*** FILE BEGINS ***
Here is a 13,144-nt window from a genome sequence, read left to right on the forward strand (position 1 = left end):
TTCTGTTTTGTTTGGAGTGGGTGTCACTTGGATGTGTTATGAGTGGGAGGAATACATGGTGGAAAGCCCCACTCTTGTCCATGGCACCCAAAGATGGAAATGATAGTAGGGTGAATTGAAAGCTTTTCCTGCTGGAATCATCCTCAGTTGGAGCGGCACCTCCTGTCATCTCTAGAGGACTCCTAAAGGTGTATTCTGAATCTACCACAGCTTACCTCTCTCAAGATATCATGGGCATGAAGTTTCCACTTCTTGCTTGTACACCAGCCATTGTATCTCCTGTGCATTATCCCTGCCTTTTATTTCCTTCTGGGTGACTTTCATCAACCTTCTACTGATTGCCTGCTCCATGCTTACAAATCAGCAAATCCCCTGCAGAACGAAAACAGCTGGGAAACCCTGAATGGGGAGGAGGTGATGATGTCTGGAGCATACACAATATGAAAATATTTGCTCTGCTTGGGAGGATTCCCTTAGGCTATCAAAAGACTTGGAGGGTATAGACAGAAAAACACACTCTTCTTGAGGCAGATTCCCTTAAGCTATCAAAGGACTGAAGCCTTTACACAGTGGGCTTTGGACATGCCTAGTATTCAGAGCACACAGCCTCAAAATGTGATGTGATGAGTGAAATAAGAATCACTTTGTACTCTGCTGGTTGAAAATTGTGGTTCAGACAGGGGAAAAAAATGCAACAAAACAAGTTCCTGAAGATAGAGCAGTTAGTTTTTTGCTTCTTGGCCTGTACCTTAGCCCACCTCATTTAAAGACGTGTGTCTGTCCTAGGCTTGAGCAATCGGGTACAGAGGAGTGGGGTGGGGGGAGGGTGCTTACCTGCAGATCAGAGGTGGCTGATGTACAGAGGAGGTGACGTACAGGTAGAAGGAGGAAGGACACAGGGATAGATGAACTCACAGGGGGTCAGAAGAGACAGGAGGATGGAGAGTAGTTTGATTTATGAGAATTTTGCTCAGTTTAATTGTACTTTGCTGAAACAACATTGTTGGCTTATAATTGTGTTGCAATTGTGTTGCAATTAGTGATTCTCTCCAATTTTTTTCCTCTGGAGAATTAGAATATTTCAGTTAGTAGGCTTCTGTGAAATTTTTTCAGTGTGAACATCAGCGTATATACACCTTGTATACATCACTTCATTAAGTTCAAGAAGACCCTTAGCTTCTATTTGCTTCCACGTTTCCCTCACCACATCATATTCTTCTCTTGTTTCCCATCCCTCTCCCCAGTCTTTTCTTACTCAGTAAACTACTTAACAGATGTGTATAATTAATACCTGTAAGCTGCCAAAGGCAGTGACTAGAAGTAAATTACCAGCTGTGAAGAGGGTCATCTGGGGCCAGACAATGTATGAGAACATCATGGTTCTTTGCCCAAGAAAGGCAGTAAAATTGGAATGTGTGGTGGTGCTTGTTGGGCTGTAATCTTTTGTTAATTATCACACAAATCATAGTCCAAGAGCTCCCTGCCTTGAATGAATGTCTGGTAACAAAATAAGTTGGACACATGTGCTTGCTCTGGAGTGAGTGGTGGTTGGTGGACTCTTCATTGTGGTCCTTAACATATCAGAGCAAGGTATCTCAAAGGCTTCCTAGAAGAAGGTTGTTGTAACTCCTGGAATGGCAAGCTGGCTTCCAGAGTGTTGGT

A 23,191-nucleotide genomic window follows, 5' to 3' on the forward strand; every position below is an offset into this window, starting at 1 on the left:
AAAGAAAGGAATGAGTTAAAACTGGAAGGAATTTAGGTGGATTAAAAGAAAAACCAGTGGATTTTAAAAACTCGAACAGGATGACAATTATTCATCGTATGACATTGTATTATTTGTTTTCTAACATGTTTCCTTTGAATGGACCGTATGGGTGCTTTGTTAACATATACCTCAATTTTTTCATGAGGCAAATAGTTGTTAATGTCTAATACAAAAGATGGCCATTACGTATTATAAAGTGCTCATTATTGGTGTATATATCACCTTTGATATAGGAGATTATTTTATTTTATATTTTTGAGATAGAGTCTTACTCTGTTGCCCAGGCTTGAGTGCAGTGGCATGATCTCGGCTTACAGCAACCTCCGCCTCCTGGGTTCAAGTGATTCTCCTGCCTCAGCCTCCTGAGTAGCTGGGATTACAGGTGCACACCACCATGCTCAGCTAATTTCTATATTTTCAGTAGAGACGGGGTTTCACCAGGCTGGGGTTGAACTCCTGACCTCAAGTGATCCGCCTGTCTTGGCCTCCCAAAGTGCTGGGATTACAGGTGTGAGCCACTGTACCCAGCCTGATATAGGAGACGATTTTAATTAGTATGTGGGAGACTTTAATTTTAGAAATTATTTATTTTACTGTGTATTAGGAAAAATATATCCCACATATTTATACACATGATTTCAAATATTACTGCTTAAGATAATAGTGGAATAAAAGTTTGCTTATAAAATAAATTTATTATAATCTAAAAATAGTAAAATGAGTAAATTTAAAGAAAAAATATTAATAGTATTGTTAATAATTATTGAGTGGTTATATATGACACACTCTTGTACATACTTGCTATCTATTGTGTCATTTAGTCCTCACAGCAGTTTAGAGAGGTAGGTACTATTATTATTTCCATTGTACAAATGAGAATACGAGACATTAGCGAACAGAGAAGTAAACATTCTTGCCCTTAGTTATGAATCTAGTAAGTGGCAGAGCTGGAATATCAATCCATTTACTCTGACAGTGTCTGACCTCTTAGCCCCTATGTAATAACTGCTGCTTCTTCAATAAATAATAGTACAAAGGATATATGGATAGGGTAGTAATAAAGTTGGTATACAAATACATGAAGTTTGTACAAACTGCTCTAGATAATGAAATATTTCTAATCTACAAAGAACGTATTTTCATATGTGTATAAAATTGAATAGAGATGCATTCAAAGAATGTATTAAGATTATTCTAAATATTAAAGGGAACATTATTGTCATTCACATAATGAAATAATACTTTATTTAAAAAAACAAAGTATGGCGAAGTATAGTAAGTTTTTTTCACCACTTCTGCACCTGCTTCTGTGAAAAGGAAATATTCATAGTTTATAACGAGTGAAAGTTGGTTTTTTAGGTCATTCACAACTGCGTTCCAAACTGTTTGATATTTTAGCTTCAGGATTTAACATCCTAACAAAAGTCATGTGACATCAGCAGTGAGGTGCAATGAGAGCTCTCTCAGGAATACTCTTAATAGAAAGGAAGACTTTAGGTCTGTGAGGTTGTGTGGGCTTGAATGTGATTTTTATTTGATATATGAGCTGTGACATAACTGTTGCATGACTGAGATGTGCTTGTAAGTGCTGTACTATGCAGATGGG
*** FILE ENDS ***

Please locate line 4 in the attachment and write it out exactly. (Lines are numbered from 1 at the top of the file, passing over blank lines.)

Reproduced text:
AAAGAAAGGAATGAGTTAAAACTGGAAGGAATTTAGGTGGATTAAAAGAAAAACCAGTGGATTTTAAAAACTCGAACAGGATGACAATTATTCATCGTATGACATTGTATTATTTGTTTTCTAACATGTTTCCTTTGAATGGACCGTATGGGTGCTTTGTTAACATATACCTCAATTTTTTCATGAGGCAAATAGTTGTTAATGTCTAATACAAAAGATGGCCATTACGTATTATAAAGTGCTCATTATTGGTGTATATATCACCTTTGATATAGGAGATTATTTTATTTTATATTTTTGAGATAGAGTCTTACTCTGTTGCCCAGGCTTGAGTGCAGTGGCATGATCTCGGCTTACAGCAACCTCCGCCTCCTGGGTTCAAGTGATTCTCCTGCCTCAGCCTCCTGAGTAGCTGGGATTACAGGTGCACACCACCATGCTCAGCTAATTTCTATATTTTCAGTAGAGACGGGGTTTCACCAGGCTGGGGTTGAACTCCTGACCTCAAGTGATCCGCCTGTCTTGGCCTCCCAAAGTGCTGGGATTACAGGTGTGAGCCACTGTACCCAGCCTGATATAGGAGACGATTTTAATTAGTATGTGGGAGACTTTAATTTTAGAAATTATTTATTTTACTGTGTATTAGGAAAAATATATCCCACATATTTATACACATGATTTCAAATATTACTGCTTAAGATAATAGTGGAATAAAAGTTTGCTTATAAAATAAATTTATTATAATCTAAAAATAGTAAAATGAGTAAATTTAAAGAAAAAATATTAATAGTATTGTTAATAATTATTGAGTGGTTATATATGACACACTCTTGTACATACTTGCTATCTATTGTGTCATTTAGTCCTCACAGCAGTTTAGAGAGGTAGGTACTATTATTATTTCCATTGTACAAATGAGAATACGAGACATTAGCGAACAGAGAAGTAAACATTCTTGCCCTTAGTTATGAATCTAGTAAGTGGCAGAGCTGGAATATCAATCCATTTACTCTGACAGTGTCTGACCTCTTAGCCCCTATGTAATAACTGCTGCTTCTTCAATAAATAATAGTACAAAGGATATATGGATAGGGTAGTAATAAAGTTGGTATACAAATACATGAAGTTTGTACAAACTGCTCTAGATAATGAAATATTTCTAATCTACAAAGAACGTATTTTCATATGTGTATAAAATTGAATAGAGATGCATTCAAAGAATGTATTAAGATTATTCTAAATATTAAAGGGAACATTATTGTCATTCACATAATGAAATAATACTTTATTTAAAAAAACAAAGTATGGCGAAGTATAGTAAGTTTTTTTCACCACTTCTGCACCTGCTTCTGTGAAAAGGAAATATTCATAGTTTATAACGAGTGAAAGTTGGTTTTTTAGGTCATTCACAACTGCGTTCCAAACTGTTTGATATTTTAGCTTCAGGATTTAACATCCTAACAAAAGTCATGTGACATCAGCAGTGAGGTGCAATGAGAGCTCTCTCAGGAATACTCTTAATAGAAAGGAAGACTTTAGGTCTGTGAGGTTGTGTGGGCTTGAATGTGATTTTTATTTGATATATGAGCTGTGACATAACTGTTGCATGACTGAGATGTGCTTGTAAGTGCTGTACTATGCAGATGGG